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Being Aggressive in Heads-up Games

Heads-up play is a high-stress situation for all parties involved. Some people thrive under stress others have a harder time coping with it. Those who like high octane poker action will probably become better heads-up players faster than those who like to lurk in the dark and watch other people take care of the dirty-work. If I had to sum up heads-up strategy in a word, it would have to be “aggression”.

While heads-up play often degenerates into a coin-toss, and while luck has a magnitude bigger role in heads-up games than it has in regular full-table battles, it has been proven statistically that the more aggressive of the two combatants will win more often.
Good players like heads-up games because they can use their skills to full potential there. Whether you like heads-up games or not, you’d do better to brush up on your heads-up skills, because you’ll never win a MTT or a SNG without having to deal with such a stage.

From a strategy perspective, heads-up poker is an entirely different breed when compared to cash poker or tournament play. Starting hands values plummet here, and since you’ll always be in one of the blinds, the pot odds change radically too. The wide starting hand selection is partly due to the fact that when faced with a single opponent, your hand stands a much better chance of being the best hand, regardless of what it consists of. On the other hand, the blinds (which are usually through the roof in tournaments at that stage) create pot odds which justify going all-in on just about any two cards from the deck.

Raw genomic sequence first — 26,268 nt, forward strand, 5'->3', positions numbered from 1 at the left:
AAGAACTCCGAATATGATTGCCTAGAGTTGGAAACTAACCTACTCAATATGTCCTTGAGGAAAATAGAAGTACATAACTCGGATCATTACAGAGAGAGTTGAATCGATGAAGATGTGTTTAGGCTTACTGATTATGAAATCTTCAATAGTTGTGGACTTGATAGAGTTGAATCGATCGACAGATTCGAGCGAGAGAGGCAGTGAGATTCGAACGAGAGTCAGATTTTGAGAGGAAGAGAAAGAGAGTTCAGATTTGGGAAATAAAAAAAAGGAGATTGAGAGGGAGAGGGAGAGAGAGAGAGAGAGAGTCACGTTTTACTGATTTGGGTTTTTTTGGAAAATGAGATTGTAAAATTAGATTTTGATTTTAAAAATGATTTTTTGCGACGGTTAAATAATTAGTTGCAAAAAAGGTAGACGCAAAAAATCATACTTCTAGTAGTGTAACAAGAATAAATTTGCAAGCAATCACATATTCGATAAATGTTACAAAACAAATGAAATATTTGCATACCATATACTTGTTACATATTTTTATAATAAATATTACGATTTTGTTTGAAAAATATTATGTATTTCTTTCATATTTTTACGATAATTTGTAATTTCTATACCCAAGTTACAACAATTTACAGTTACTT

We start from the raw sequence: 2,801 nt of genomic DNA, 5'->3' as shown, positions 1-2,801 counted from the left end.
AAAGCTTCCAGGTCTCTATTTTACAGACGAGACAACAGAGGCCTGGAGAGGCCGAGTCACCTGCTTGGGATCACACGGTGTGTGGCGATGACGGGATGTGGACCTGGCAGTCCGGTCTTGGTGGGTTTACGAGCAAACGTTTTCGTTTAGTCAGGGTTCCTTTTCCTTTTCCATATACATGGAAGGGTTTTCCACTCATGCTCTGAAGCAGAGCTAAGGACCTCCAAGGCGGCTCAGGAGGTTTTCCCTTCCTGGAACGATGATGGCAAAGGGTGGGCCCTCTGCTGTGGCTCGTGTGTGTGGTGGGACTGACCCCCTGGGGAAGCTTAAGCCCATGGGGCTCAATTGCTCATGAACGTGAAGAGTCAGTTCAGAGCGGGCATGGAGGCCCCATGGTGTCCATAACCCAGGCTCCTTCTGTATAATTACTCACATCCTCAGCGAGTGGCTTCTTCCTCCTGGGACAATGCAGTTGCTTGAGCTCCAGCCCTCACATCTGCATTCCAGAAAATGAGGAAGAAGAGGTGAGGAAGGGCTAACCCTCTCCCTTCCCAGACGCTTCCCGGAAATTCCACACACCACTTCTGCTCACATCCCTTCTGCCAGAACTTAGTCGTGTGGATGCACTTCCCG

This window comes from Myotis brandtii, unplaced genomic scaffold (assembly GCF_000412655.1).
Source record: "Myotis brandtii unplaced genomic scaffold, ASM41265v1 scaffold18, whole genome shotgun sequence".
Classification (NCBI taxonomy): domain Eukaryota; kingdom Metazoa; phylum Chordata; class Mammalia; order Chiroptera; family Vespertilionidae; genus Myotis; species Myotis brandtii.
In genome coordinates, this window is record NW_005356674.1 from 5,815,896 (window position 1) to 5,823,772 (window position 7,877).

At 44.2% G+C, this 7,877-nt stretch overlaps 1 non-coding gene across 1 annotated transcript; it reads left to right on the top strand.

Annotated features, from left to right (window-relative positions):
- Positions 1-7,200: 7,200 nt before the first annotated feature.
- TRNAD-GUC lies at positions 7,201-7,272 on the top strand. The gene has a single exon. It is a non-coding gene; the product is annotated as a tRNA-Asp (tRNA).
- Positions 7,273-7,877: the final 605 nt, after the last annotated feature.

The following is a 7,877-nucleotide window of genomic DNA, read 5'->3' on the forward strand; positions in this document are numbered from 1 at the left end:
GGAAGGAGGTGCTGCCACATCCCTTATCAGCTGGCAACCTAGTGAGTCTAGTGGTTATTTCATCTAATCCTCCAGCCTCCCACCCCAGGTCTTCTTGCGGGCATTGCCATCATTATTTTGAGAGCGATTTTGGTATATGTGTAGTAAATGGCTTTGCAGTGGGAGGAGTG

In heads-up play, made hands (like pocket pairs, or high cards) gain huge value, and in the same time drawing hands (like suited connectors and suited one-gappers lose value). This gives birth to a very peculiar situation: in heads up poker, the worst possible starting hand is no longer the 7,2o, it is rather the 2,3o.

Most poker professionals love to play heads-up because they’re adept at playing the player instead of the cards. If you play heads-up poker on Full Tilt or on PokerStars (especially if you play high stakes), you’ll learn that first hand.  While both Full Tilt and PokerStars feature extremely difficult to beat opposition on high limits, because of the abundant traffic they get, you’ll have a much easier job to do on small and medium stakes.

Read your opponent and use his weaknesses against him, pile on the pressure and never let him take a breather.


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